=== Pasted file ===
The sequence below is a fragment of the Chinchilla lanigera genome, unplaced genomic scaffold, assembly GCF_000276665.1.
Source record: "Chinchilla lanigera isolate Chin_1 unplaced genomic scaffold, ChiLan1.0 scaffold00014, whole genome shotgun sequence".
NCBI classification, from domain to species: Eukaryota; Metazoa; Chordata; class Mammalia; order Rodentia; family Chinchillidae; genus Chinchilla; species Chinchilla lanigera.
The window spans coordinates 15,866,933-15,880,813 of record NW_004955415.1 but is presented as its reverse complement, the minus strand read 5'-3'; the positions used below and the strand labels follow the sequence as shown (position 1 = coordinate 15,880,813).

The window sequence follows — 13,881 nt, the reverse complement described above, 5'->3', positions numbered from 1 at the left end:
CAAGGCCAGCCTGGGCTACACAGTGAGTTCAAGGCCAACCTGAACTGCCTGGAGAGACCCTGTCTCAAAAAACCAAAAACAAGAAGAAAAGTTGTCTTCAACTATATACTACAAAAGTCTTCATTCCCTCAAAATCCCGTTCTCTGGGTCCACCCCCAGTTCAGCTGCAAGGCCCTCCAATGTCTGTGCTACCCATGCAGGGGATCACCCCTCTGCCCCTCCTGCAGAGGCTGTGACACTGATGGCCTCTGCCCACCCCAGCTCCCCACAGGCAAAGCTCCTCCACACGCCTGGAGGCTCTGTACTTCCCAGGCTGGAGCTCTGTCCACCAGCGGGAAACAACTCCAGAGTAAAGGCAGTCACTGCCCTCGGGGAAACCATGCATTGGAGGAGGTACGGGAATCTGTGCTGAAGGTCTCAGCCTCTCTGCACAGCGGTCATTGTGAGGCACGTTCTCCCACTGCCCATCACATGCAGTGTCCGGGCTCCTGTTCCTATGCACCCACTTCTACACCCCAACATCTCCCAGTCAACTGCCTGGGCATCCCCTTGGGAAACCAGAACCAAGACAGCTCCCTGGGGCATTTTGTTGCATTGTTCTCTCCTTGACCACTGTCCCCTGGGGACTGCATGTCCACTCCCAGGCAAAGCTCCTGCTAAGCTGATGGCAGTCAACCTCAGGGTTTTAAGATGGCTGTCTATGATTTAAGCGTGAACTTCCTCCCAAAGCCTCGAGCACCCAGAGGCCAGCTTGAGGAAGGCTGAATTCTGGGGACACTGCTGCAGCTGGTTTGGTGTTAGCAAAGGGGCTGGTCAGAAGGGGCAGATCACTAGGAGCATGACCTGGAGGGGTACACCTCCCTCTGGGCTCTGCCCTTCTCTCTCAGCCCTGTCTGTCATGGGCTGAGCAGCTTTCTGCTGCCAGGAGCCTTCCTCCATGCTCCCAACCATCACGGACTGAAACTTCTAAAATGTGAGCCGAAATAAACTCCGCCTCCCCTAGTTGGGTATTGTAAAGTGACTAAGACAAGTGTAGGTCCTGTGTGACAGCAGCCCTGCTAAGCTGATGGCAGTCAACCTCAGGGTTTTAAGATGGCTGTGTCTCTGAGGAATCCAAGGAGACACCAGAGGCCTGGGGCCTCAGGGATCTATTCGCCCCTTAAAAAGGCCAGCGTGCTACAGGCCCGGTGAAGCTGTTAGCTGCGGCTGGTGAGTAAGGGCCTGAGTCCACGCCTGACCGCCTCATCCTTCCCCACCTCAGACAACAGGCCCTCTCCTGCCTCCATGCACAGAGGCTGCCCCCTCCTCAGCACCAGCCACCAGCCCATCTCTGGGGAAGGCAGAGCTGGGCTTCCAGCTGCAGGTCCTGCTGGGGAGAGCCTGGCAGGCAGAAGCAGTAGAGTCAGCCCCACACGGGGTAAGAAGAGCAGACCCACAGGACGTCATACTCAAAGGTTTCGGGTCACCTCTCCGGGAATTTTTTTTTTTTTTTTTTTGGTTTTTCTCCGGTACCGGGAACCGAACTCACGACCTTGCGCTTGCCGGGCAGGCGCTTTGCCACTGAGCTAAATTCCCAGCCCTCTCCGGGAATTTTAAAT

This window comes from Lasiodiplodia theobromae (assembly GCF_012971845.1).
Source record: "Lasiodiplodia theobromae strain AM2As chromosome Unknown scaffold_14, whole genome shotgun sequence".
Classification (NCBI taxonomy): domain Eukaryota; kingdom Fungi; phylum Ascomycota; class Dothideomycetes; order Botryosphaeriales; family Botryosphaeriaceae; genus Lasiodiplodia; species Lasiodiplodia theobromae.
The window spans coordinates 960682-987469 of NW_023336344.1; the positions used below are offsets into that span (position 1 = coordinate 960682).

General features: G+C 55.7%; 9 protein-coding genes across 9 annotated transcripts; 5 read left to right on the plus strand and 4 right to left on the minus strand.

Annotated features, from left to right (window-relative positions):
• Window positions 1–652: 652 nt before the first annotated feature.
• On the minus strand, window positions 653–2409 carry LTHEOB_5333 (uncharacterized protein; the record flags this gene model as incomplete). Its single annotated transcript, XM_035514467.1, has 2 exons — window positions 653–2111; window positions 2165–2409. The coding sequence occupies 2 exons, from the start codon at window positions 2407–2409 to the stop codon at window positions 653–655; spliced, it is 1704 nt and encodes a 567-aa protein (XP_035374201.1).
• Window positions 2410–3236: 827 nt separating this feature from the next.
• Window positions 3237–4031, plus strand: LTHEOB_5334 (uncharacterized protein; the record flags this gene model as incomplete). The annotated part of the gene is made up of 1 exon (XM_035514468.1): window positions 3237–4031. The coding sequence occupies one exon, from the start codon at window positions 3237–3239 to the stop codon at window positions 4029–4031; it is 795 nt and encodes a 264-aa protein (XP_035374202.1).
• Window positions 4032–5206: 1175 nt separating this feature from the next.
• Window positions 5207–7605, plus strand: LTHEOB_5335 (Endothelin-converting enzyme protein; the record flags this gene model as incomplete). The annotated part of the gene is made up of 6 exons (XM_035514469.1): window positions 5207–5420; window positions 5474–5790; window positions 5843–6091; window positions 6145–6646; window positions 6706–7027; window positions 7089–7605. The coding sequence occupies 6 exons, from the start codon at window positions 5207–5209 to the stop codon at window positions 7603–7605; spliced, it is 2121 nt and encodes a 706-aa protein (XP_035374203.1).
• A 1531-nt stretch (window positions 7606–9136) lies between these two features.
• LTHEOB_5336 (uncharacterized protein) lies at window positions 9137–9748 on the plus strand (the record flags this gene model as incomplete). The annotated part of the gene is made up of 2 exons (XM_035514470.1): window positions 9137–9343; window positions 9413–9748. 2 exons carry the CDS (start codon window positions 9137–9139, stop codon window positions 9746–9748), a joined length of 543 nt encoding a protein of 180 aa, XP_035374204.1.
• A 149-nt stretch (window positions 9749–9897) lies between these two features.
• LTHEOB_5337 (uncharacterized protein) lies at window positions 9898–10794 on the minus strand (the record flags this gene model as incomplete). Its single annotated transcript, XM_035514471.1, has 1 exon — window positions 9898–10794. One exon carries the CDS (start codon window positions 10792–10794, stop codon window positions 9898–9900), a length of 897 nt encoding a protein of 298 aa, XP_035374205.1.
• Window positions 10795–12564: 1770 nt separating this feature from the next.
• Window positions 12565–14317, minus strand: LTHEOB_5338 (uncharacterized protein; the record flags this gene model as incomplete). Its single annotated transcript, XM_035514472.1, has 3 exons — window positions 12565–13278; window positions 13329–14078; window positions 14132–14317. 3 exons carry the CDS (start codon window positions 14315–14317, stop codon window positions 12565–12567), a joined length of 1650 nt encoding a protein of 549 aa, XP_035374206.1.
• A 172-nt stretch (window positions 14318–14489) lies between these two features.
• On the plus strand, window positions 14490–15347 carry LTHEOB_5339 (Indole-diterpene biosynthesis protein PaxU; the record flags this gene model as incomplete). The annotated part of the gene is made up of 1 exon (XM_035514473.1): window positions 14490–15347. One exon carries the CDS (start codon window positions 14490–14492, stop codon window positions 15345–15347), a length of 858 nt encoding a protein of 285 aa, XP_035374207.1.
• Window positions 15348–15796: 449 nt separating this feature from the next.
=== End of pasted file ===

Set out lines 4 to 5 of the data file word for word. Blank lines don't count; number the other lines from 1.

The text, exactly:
The window spans coordinates 15,866,933-15,880,813 of record NW_004955415.1 but is presented as its reverse complement, the minus strand read 5'-3'; the positions used below and the strand labels follow the sequence as shown (position 1 = coordinate 15,880,813).

The window sequence follows — 13,881 nt, the reverse complement described above, 5'->3', positions numbered from 1 at the left end: